Bye-Bye John Kerry?

(DCWatchdog.com) – Believe it or not, Joe Biden’s reelection campaign will bring something good into this world – as it has emerged that the notorious Special Presidential Envoy for Climate, John Kerry, will now be quitting his post to tour the country to campaign for the president.

Kerry is set to exit his role to support President Joe Biden’s re-election campaign, according to a report from Axios cited by The Daily Caller.

The current special climate change envoy is reportedly leaving the Biden administration later this winter.

He believes that aiding in Biden’s re-election for the 2024 race is the most effective way for him to continue advocating for his climate policy goals.

The report points out that during his term as the climate czar, Kerry has focused on increasing collaboration with China on climate change issues, due to its status as a major polluter.

In July 2023, Kerry acknowledged China’s efforts in green initiatives, stating, “the country was doing an ‘incredible job.’”

The report observes that Kerry has been a pivotal figure in climate diplomacy since the beginning of President Biden’s term, having been named for the position in November 2020.

His role has involved extensive interactions with various world leaders and climate officials, aimed at fostering cooperation and agreement on climate initiatives and advancing the president’s environmental agenda.

The Office of the Special Presidential Envoy for Climate, under Kerry’s leadership, has faced scrutiny over issues of transparency and suspected collaborations with hardline environmental groups.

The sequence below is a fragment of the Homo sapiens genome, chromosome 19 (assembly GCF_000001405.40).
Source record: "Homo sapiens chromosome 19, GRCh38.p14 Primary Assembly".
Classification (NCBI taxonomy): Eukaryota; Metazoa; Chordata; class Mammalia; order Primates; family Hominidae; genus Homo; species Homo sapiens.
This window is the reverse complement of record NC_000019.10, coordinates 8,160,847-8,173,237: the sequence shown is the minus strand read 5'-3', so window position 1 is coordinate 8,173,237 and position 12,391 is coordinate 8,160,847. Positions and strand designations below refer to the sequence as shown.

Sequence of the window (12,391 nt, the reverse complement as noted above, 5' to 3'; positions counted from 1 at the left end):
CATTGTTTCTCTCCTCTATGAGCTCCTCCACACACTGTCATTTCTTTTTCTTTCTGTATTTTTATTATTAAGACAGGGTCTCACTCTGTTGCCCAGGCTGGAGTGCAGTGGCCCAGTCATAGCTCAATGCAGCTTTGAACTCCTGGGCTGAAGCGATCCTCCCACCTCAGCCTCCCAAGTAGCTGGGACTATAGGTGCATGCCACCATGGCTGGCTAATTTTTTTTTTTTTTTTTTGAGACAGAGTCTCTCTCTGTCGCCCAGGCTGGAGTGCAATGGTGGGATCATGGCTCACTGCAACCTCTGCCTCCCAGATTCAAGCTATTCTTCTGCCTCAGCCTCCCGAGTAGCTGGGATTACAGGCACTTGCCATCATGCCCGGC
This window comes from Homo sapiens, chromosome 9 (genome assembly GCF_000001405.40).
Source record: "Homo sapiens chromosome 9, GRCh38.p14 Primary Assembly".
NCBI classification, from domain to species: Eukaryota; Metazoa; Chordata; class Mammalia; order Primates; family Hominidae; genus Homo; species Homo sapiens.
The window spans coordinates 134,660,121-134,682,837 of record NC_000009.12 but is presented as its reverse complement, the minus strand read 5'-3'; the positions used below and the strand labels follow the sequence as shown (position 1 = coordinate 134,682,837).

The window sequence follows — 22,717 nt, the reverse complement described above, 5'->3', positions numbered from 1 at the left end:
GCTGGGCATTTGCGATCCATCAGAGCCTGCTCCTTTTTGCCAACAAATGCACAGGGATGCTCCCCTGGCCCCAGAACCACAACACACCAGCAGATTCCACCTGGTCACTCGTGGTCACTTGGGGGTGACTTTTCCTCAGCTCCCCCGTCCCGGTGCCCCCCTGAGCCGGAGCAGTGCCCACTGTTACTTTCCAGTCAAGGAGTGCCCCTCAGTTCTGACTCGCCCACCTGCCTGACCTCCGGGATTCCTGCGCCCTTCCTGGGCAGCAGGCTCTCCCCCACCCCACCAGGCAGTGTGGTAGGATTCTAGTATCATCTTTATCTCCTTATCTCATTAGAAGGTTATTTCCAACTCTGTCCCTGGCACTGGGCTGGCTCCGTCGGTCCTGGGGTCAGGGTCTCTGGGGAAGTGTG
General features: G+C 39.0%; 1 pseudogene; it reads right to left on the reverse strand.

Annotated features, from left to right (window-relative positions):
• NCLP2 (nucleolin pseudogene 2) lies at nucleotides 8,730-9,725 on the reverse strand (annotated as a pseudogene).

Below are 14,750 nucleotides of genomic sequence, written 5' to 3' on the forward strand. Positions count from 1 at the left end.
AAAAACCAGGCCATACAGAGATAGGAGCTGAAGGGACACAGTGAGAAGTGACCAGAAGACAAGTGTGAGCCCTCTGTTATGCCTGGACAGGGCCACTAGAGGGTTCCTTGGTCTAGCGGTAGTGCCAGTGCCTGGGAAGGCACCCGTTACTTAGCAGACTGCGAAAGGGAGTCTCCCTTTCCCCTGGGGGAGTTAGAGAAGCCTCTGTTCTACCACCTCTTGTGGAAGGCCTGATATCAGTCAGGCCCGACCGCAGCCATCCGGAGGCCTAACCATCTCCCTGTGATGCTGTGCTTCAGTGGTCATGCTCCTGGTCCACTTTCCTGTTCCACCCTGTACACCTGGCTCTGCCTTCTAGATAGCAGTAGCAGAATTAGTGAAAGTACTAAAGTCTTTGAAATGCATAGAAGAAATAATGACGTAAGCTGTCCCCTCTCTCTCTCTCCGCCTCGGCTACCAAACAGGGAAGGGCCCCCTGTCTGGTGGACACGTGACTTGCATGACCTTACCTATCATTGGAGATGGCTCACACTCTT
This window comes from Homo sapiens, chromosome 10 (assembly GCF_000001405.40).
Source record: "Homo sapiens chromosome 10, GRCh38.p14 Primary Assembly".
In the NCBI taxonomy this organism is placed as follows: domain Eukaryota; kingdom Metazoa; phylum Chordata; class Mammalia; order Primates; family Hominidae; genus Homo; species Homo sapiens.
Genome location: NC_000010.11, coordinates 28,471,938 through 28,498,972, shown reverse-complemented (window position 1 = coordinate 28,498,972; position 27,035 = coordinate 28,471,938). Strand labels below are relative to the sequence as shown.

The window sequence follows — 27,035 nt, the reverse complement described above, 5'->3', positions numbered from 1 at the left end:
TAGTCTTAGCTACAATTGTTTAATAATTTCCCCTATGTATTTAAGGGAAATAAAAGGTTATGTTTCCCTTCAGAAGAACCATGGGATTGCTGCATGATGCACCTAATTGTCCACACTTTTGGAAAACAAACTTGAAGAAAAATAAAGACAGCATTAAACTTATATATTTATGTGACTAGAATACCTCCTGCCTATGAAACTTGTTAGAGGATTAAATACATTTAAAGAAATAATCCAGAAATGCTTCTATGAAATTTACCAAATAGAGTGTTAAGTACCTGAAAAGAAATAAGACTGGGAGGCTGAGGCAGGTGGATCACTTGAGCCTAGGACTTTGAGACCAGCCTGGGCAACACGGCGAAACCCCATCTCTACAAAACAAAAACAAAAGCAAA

A notable criticism is that Kerry’s office cost taxpayers $4.3 million in salaries, a figure uncovered through a Freedom of Information Act request.

This request also brought to light that the names and some titles of the employees in Kerry’s office were redacted.

In a significant move as the climate czar, Kerry, in November, proposed the allocation of millions of dollars to an international climate reparations fund.

Speaking at the Bloomberg New Economy Forum in Singapore, he suggested this fund would provide financial assistance to poorer countries that argue they have been adversely affected by climate change.

This proposal comes amidst calls from some developing nations and climate activists for the US to contribute up to $100 billion to support the countries most impacted by climate change.

A former US senator from Massachusetts, Kerry was the Democrats’ defeated presidential candidate in 2004, later serving as Obama’s secretary of state.